We celebrated the public servants named the first-ever heroes of high integrity in Philly—and the country. See why they are role models for all of us.


“Integrity is not something you do, it’s who you are,” said Richard Gordon IV, the principal at Paul Robeson High School. Gordon, who was also named Principal of the Year for 2020, shared that his earliest model of integrity was his mother, Cecilia Watkins. In the wake of Gordon’s father being incarcerated, she woke up at 5 am every day to make sure Gordon and his younger brother arrived at their New Jersey school on time.“She was committed to her children and willing to sacrifice for the greater good. So I learned about that integrity, that commitment, that sacrifice you’re willing to make for someone else to ensure that they are able to have a better life and have a better station. To be able to live with that example in my early formative years is something that I’ve always carried with me, and it’s always been the motivating factor for why I do the things I do when it comes to education,” he said.Gordon was the top vote-getter in the contest—run by The Citizen and D.C.-based Accountability Lab—making him the people’s choice for the public servant in Philly who goes well above and beyond his job description to do what’s right.

“Integrity is not something you do, it’s who you are,” said Richard Gordon IV, the principal at Paul Robeson High School.

He was joined for the virtual event by his four fellow 2020 Integrity Icons: Dr. Ruth Abaya, CHOP pediatric E.R. doctor and public health manager; Carlos Aponte, high school history teacher and founder of We Love Philly; Thomas Quinn, high school social studies teacher and organizer of Philly Youth Vote; and Shaquita A. Smith, social studies curriculum specialist for the School District of Philadelphia.

The event was emceed by WURD Radio’s Syreeta Martin, with a rousing welcome song performed by the Garden State and PA State girl choirs, and a special congratulatory message from Eagles center Jason Kelce.

The Citizen’ partners for the contest and Friday’s event included United Way of Southeastern Pennsylvania and New Jersey, SEAMAAC, WURD, Fitler Club and Harrison Foundation. Khadijah Ford, owner of Sugarluxe by Babycakes, provided celebratory cookie trophies for the winners.

The Citizen and Accountability Lab launched the country’s first Integrity Icon contest last February, with a citywide call for nominations of publicly paid workers who demonstrate the highest integrity in their professional and personal lives. (Accountability Lab currently operates Integrity Icon in 10 other countries, with three more sites scheduled to debut in the near future.)

The contest was put on hiatus for a few months after Covid hit, then relaunched in the fall. After sifting through dozens of nominations, a panel of judges narrowed the list to the four educators and one health hero. We made short videos about each and called for a public vote again to decide on the people’s choice.

The judges themselves were selected for their high integrity and deep commitment to Philadelphia: Ellen Kaplan, the recently retired chief integrity officer for the City of Philadelphia; Andy Toy, development, communications, and community development director at SEAMAAC; Michael O’Bryan, urban innovation fellow at the Lindy Institute for Urban Innovation; and Martin, of WURD.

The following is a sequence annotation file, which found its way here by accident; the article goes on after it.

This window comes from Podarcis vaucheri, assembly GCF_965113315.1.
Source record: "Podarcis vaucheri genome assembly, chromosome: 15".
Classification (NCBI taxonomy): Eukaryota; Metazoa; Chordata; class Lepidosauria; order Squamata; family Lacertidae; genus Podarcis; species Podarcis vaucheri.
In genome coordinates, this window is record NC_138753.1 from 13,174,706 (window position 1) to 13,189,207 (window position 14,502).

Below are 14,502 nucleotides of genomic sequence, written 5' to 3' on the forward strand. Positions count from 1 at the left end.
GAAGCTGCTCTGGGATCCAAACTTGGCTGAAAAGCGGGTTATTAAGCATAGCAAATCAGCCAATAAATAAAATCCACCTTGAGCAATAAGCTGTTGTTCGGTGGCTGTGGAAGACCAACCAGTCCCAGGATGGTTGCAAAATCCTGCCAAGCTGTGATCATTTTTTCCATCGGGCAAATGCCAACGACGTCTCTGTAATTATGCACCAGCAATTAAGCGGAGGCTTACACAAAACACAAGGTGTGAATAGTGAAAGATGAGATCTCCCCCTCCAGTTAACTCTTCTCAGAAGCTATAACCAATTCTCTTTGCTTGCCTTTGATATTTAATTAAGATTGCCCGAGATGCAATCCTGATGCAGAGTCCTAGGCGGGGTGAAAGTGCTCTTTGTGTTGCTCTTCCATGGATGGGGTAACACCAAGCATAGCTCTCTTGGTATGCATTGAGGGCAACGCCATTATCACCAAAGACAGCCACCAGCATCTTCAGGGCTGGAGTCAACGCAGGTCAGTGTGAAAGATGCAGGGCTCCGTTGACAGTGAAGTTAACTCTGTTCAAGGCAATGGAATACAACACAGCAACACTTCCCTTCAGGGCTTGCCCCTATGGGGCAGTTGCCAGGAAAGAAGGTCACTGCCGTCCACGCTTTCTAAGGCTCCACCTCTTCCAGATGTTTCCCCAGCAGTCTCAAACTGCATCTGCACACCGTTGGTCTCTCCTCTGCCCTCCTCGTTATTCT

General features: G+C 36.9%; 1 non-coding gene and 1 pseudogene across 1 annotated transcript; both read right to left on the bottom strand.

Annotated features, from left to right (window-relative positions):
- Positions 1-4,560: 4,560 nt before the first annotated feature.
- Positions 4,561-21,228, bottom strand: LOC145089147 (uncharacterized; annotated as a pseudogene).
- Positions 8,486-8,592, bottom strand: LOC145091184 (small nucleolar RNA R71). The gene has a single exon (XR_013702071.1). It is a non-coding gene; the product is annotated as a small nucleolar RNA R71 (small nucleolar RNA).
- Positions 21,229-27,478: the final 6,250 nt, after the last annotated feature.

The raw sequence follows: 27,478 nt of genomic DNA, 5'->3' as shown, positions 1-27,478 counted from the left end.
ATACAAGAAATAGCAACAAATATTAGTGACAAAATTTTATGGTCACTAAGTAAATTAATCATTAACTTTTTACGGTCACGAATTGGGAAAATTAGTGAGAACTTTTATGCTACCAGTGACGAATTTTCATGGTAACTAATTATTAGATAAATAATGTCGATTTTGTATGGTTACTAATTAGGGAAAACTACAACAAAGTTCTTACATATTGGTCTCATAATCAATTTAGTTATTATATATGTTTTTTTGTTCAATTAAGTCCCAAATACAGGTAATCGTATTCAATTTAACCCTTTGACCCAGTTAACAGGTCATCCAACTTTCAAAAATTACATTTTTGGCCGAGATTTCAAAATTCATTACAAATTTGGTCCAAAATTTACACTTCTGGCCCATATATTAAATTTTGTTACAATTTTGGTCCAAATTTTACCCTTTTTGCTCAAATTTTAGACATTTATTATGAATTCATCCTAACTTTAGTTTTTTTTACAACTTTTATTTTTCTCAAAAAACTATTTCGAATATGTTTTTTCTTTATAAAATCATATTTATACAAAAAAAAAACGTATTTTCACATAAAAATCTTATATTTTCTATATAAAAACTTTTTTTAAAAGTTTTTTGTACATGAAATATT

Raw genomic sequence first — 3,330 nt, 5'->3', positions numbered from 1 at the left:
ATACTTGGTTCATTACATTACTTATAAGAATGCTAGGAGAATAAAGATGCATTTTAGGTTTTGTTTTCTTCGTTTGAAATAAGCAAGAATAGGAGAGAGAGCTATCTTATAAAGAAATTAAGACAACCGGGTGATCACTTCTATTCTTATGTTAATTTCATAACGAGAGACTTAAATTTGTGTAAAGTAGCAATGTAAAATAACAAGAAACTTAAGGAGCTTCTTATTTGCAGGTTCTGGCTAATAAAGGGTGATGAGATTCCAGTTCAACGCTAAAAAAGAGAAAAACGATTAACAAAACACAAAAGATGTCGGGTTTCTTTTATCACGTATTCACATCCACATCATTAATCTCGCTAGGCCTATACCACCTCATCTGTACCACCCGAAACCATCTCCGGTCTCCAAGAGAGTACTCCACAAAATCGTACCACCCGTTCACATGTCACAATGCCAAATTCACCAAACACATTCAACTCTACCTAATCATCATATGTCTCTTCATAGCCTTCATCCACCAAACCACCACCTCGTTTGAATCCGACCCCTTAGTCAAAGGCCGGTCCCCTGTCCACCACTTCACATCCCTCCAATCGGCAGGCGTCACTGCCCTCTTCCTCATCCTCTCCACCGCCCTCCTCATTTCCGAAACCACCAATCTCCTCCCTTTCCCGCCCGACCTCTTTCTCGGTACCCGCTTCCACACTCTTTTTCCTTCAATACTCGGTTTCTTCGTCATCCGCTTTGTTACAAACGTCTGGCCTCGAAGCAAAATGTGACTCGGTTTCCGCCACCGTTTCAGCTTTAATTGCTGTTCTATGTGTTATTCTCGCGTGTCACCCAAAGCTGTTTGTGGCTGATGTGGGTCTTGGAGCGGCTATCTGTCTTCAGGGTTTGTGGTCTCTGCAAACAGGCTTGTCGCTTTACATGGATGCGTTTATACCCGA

“We want to get away from naming and shaming our corrupt officials, and instead name and fame public workers who have really high integrity,” said Citizen Executive Editor Roxanne Patel Shepelavy, as she welcomed guests to the festivities.

Accountability Lab’s Katie Fuhs, added,“It’s a movement to celebrate, encourage and connect public servants, and hopefully inspire a new generation of young people to think about public service as a desirable and honorable career path.”

Throughout the evening, Martin drew from each winner answers that made clear why they are models of integrity—and that brought audience members to tears, of laughter, recognition, hope.

“I recognized integrity by seeing it modeled by the people around me, especially my parents,” said Dr. Abaya. “I recognized, as I was coming up through my education and all the other stages in my life, that you enter these crossroads a lot, where you have a decision to make about how you’re going to handle a particular problem, how you’re going to overcome a hurdle. And I think through a combination of good and bad decisions, I realized that when you make the decision that is the decision that requires integrity, you never come back to regret that. The benefits of integrity are sometimes delayed, but they’re always worthwhile.”

“When you make the decision that is the decision that requires integrity, you never come back to regret that. The benefits of integrity are sometimes delayed, but they’re always worthwhile,” said Abaya.

As the event wrapped, Martin asked each winner to think about who they’d nominate if given the chance.

Quinn singled out his neighbor, a committeeperson and block captain since the 1950s. Abaya shouted out a couple from her church. Smith and Gordon paid tribute to various teachers in the District. And Aponte thanked the founder of One Arts Community Center, who has welcomed him and his students so wholeheartedly.

It was a fitting note to end on, given that The Citizen and Accountability Lab will soon be announcing details for this year’s Integrity Icon contest. Stay tuned, and prepare to nominate the city workers you admire, those people who go above and beyond any job description to make Philadelphia a place we can all be proud of.

As for this year’s winners, well, in the spirited words of the Eagles’ Kelce: They’re all true MVPs.


Article originally published in The Philadelphia Citizen